In wrestling, an escape is worth only one point.
To escape elimination from the 2020 Olympics, and perhaps beyond, would be worth much more to this historic sport that was a part of the first Olympic Games in 1896.
The decision handed down Tuesday by the International Olympic Committee to dump wrestling from the Olympic program caught everyone by surprise, especially in Colorado Springs, home of USA Wrestling, the national governing body that has more than 160,000 members.
Days later, they’re still surprised. And angry. And in utter disbelief that one of the oldest Olympic sports could be dropped after a final vote in September.
“I cannot see them taking one of oldest sports away,” said Keith Sieracki, the wrestling coach at Woodland Park High School and a two-time U.S. Olympic trials champion. “The Olympics is always out there as a dream. No matter what happens, whether you get there or not, it’s a dream you can chase. They want to take that away.”
Wrestlers and fans are fighting back in advance of a pair of key dates when decisions will be made on its Olympics future. The IOC executive board will meet in May in St. Petersburg, Russia, to decide which sport or sports to propose for 2020 inclusion. The final vote will be made at the IOC session in September in Buenos Aires, Argentina.
“We’re fighting to save our sport,” said Craig Sesker, USA Wrestling manager of communications.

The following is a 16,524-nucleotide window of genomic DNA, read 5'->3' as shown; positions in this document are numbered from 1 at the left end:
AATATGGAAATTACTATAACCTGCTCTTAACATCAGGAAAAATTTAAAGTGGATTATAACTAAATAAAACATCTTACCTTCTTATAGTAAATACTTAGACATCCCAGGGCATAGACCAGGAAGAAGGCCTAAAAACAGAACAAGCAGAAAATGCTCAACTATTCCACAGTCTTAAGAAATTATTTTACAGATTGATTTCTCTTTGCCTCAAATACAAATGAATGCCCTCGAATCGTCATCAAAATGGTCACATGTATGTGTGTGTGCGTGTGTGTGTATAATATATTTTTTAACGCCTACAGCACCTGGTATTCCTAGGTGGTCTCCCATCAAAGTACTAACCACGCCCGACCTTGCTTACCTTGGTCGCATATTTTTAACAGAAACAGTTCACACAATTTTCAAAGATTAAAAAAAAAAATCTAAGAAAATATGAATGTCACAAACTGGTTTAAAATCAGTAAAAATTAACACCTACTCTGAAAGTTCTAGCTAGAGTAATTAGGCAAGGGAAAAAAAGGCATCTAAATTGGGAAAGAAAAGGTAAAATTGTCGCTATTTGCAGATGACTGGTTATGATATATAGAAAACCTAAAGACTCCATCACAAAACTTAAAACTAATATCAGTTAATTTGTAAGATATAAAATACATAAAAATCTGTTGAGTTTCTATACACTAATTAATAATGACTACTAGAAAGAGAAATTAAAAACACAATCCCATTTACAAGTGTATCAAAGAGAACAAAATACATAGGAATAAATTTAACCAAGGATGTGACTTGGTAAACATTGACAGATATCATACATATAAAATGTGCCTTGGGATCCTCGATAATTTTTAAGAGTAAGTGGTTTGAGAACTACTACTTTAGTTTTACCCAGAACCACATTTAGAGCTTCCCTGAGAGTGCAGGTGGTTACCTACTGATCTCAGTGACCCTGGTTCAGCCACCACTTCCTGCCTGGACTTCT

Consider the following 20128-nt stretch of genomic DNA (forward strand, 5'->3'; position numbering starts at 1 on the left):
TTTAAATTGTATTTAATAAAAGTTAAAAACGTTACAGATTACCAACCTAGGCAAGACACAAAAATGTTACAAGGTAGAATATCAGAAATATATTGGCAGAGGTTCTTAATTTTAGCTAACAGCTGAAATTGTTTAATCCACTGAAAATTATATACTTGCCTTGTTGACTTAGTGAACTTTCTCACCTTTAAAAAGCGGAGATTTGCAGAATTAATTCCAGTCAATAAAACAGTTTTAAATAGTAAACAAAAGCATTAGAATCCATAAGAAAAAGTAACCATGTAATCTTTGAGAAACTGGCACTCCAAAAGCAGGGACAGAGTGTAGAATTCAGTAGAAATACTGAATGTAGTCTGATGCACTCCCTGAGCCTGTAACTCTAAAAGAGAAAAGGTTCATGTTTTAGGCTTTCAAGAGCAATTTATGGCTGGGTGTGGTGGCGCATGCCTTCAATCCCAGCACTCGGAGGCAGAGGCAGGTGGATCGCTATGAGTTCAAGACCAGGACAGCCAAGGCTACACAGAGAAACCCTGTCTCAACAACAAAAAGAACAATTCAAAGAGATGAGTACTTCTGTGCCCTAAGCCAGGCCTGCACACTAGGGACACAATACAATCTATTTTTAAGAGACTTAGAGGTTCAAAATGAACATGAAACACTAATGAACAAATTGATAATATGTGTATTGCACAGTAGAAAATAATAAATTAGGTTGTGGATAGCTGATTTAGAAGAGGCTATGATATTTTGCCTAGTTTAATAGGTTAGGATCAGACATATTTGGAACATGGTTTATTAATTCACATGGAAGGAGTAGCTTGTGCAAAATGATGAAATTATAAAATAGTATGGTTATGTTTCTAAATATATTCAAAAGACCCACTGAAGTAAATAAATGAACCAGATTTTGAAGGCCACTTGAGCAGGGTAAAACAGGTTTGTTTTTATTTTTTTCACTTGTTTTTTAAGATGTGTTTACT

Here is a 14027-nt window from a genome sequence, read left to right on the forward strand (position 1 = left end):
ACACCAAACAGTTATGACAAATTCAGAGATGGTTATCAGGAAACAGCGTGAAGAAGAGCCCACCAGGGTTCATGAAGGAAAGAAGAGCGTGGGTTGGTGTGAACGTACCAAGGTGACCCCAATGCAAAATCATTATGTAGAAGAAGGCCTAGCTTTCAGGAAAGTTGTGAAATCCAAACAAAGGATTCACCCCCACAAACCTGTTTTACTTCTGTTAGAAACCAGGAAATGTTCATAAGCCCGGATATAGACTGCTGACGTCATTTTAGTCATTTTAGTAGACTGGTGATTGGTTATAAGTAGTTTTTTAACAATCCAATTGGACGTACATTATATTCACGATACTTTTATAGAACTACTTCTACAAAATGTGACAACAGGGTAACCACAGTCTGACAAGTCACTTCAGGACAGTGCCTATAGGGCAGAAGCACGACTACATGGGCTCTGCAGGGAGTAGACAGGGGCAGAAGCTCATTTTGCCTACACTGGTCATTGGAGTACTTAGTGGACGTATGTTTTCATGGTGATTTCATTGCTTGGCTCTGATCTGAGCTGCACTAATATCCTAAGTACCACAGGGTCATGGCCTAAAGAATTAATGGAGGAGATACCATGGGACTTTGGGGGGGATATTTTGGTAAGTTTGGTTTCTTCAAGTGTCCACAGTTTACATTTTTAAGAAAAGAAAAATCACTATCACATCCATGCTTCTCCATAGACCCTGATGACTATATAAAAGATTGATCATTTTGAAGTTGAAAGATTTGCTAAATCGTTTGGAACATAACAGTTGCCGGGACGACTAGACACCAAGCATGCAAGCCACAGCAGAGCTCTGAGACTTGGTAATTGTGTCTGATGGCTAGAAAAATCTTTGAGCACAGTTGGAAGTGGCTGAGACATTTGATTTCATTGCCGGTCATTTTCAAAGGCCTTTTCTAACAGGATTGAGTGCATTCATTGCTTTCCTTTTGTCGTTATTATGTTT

Wrestling, along with a combined bid from baseball and softball, karate, squash, roller sports, sport climbing, wakeboarding and wushu will be vying for a single opening in 2020.
USA Wrestling recently launched a website, www.KeepWrestlingInTheOlympics.com, to assist supporters in their efforts for the cause. On Saturday, FILA, the international wrestling federation, added former U.S. Olympic Committee CEO Jim Scherr, a former Olympic freestyle wrestler, to the FILA bureau in effort to retain wrestling in the Olympics.
With that recent appointment, which also includes Russian legend Alexander Karelin and Pedro Gama Filho of Brazil, perhaps today’s top wrestlers, such as high school champions Geordan Martinez of Pine Creek and AJ Rees of Discovery Canyon, can keep the Olympics in their dreams.
“If this happens, I’ll be devastated,” said Rees, a two-time Class 4A state champion who will compete for a third at the state meet, which begins Thursday in Denver. “Ever since I started wrestling, my dream was to be an Olympic gold medalist. If I don’t end up doing something (in Rio de Janeiro) in 2016, knowing that I’ll never get that chance again, it’s going to be awful. The Olympics are it. It's the pinnacle of our sport.”
Without precedent, business leaders found it difficult to project how much the Colorado Springs area might suffer without Olympic wrestling. But it would be a major loss.
“It would definitely hurt since USA Wrestling has certainly been the center for Olympic wrestling in the country,” said Tom Binnings, a senior partner at Summit Economics in Colorado Springs. “I know how big wrestling is around here, and it was real shock to hear about this. I doubt anyone has an answer yet as we’re all still absorbing this.”
While hundreds of high school wrestlers competed at regional tournaments this weekend, with dreams of state glory, another coach reflected on what wrestling really means.
“We call it the Olympic Games, but wrestling is a competition,” longtime Coronado wrestling coach Matt Brickell said. “It's man against man. It’s never been a glamour sport, but it’s just a great sport for kids, to learn what life is all about. You can be a poor kid, big, little or rich. It doesn’t matter. If you have the drive and desire to be an Olympian, wrestling should have a place to do that.”